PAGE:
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Life as a healthcare lawyer during a global pandemic

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Mills & Reeve consultant Dawn Brathwaite shares her career journey and offers advice to aspiring lawyers

Dawn Brathwaite

Qualifying as a lawyer in the West Indies, Dawn Brathwaite set her sights on a new challenge in the early 90s.

From Trinidad and Tobago, she made the leap to the UK just a few years qualified — which, in her words, was “no easy task”. She quickly had to grapple with the nuances of the UK legal system and convince prospective employers that she had the experience for the job. Brathwaite explains how she “started off at the small firms, each time gaining invaluable skills, and each time aiming to upsize on the previous firm”. Keen to get a UK qualification under her belt, she also undertook two masters degrees, alongside full-time employment.

Building on her experience at smaller firms, she took up a position in 2001 at Mills & Reeve. The initial plan was to join the firm’s clinical negligence lawyer team but just as she joined, the UK firm’s focus shifted to expanding its healthcare litigation practice. As a result, Brathwaite became one of the firm’s first lawyers working in healthcare litigation.

Doing end-to-end healthcare work, her career highlights involve defending judicial review challenges for the NHS — which she describes as “fast-paced, academically challenging, while also very rewarding for me as a lawyer”. Indeed, Brathwaite recently concluded a Court of Appeal case, the upshot of which allows NHS organisations to save hundreds of millions in drug costs annually.

When asked about how her practice area fared during the pandemic, she explains how the firm’s healthcare clients had to balance their ‘business as usual’ work with their response to Covid. “There were time pressures. We had to be sensitive to their needs and be far more flexible with how we worked with our clients,” she says. Some of her regulatory work tapered off as NHS clients were preoccupied with Covid management, however other areas, including judicial review cases, continued throughout.

Diversity and inclusion

Having now been at Mills & Reeve for 20 years, and being promoted to partner in 2008, Brathwaite, who is now a consultant at the firm, holds a number of positions across its various diversity and inclusion (D&I) initiatives. Notably, she chaired the firm’s focus group on diversity, a taskforce set up four years ago with the aim of increasing the proportion of black, asian and minority ethnic (BAME) staff. Off the back of such, the firm recruited a D&I head, and set up REACH, the firm’s Race, Ethnicity and Cultural Heritage network for BAME staff and allies.

Find out more about training at Mills & Reeve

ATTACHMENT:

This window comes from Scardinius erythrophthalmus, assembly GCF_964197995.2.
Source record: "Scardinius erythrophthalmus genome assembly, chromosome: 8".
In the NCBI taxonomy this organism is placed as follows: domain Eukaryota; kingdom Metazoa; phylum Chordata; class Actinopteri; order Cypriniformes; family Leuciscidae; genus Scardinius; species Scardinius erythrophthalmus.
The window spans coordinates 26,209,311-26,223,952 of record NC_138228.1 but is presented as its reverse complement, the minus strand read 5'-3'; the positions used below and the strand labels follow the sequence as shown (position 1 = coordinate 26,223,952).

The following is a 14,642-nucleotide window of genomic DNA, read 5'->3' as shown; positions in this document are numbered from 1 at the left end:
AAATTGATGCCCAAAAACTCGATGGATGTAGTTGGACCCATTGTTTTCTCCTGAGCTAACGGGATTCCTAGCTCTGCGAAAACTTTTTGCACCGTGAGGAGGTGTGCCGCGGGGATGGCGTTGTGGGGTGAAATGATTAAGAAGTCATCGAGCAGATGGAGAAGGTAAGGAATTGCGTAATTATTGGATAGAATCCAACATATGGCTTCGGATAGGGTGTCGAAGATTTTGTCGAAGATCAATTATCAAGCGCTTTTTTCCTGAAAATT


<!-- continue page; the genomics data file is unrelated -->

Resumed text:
One of REACH’s core initiatives has been to ensure unconscious bias training takes place at the beginning of the recruitment process. With this in mind, the firm adopted ‘blind’ CVs (where names and education details are removed) to mitigate any prejudices at the lawyer review stage and, at interview stage, the interviewers do not see education information either. Reverse mentoring is also now commonplace at the firm — an initiative that came off the back of the Black Lives Matter (BLM) movement. Moreover, junior lawyers now mentor on matters of race and equality and in an effort to attract young BAME talent, Mills & Reeve last year launched its BAME bursary for first-year law students — an initiative Brathwaite oversaw and is keen to expand.

Brathwaite’s D&I contributions have even led to her rubbing shoulders with Royals. “It was quite a surprise when the email inviting me to the Queen’s Garden Party at Buckingham Palace landed in my inbox!”, she says. “I actually had to ring them up to ask whether it was a genuine email!” The invitation came on the recommendation of the Law Society and in recognition of the work she’s done within D&I. “We had great weather, and it was a very different way to spend an afternoon!” Sporting a fancy fascinator, she admits: “It’s the only time I’ve ever conceded and worn something on my head!”

Career advice

As training principal within the Birmingham office, Brathwaite has mentored and offered guidance for trainees. For her, a good trainee should be “open-minded and flexible in terms of their seat and location”. This is particularly important at Mills & Reeve, where trainees are offered six seats and often given the chance to move around the firm’s regional offices. “Undertaking a seat in another office is a fantastic opportunity to work with people you otherwise wouldn’t get to work with,” she says. “Don’t see yourself as a Birmingham trainee, see yourself as a trainee of the firm.”

For training contract hopefuls, start early, use all the experience you have on an application form, and if you’re called to an assessment, “bring your A game”, she advises.

Ahead of Mills & Reeve’s next recruitment cycle this autumn, Brathwaite offers this assurance to applicants:

“Mills & Reeve puts our staff and clients at the core of what we do. You’ll get first class training in a first class national firm. There’s a reason our retention rates are so high, and it’s because we put our people first from the get-go.”

Find out more about training at Mills & Reeve

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